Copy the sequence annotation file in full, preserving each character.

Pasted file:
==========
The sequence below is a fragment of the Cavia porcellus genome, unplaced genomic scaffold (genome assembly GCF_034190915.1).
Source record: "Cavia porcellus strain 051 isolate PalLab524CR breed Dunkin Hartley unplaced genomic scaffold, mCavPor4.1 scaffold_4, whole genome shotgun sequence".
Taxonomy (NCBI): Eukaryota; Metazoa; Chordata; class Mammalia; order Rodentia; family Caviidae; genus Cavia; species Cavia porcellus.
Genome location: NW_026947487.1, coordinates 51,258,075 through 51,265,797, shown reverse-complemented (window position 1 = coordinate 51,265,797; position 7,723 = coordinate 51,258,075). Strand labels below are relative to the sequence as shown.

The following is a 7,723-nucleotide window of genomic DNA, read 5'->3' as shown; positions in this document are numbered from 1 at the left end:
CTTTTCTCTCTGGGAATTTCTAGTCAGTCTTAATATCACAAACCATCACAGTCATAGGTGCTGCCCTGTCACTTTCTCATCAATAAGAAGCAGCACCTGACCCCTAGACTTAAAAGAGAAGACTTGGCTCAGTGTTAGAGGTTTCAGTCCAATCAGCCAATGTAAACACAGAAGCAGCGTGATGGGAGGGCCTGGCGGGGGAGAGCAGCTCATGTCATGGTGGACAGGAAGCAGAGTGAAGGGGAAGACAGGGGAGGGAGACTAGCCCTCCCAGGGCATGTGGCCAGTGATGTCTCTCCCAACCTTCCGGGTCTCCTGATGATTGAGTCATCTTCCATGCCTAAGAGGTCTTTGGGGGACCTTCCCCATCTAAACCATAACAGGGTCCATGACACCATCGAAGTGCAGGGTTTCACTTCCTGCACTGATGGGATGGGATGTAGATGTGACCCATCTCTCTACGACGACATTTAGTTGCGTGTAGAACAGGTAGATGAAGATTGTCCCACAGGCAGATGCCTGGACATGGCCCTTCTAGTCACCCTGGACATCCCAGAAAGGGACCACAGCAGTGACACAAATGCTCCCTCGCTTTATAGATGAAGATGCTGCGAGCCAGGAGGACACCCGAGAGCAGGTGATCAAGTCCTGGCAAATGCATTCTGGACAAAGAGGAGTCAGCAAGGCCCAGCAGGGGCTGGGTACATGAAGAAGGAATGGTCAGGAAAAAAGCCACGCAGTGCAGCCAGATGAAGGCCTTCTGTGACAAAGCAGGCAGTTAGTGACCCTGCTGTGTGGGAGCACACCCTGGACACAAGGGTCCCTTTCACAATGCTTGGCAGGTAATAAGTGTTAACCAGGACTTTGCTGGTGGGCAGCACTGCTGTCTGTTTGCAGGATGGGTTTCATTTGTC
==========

The sequence below is a fragment of the Cavia porcellus genome, unplaced genomic scaffold (genome assembly GCF_034190915.1).
Source record: "Cavia porcellus strain 051 isolate PalLab524CR breed Dunkin Hartley unplaced genomic scaffold, mCavPor4.1 scaffold_4, whole genome shotgun sequence".
Taxonomy (NCBI): Eukaryota; Metazoa; Chordata; class Mammalia; order Rodentia; family Caviidae; genus Cavia; species Cavia porcellus.
Genome location: NW_026947487.1, coordinates 51,258,075 through 51,265,797, shown reverse-complemented (window position 1 = coordinate 51,265,797; position 7,723 = coordinate 51,258,075). Strand labels below are relative to the sequence as shown.

The following is a 7,723-nucleotide window of genomic DNA, read 5'->3' as shown; positions in this document are numbered from 1 at the left end:
CTTTTCTCTCTGGGAATTTCTAGTCAGTCTTAATATCACAAACCATCACAGTCATAGGTGCTGCCCTGTCACTTTCTCATCAATAAGAAGCAGCACCTGACCCCTAGACTTAAAAGAGAAGACTTGGCTCAGTGTTAGAGGTTTCAGTCCAATCAGCCAATGTAAACACAGAAGCAGCGTGATGGGAGGGCCTGGCGGGGGAGAGCAGCTCATGTCATGGTGGACAGGAAGCAGAGTGAAGGGGAAGACAGGGGAGGGAGACTAGCCCTCCCAGGGCATGTGGCCAGTGATGTCTCTCCCAACCTTCCGGGTCTCCTGATGATTGAGTCATCTTCCATGCCTAAGAGGTCTTTGGGGGACCTTCCCCATCTAAACCATAACAGGGTCCATGACACCATCGAAGTGCAGGGTTTCACTTCCTGCACTGATGGGATGGGATGTAGATGTGACCCATCTCTCTACGACGACATTTAGTTGCGTGTAGAACAGGTAGATGAAGATTGTCCCACAGGCAGATGCCTGGACATGGCCCTTCTAGTCACCCTGGACATCCCAGAAAGGGACCACAGCAGTGACACAAATGCTCCCTCGCTTTATAGATGAAGATGCTGCGAGCCAGGAGGACACCCGAGAGCAGGTGATCAAGTCCTGGCAAATGCATTCTGGACAAAGAGGAGTCAGCAAGGCCCAGCAGGGGCTGGGTACATGAAGAAGGAATGGTCAGGAAAAAAGCCACGCAGTGCAGCCAGATGAAGGCCTTCTGTGACAAAGCAGGCAGTTAGTGACCCTGCTGTGTGGGAGCACACCCTGGACACAAGGGTCCCTTTCACAATGCTTGGCAGGTAATAAGTGTTAACCAGGACTTTGCTGGTGGGCAGCACTGCTGTCTGTTTGCAGGATGGGTTTCATTTGTC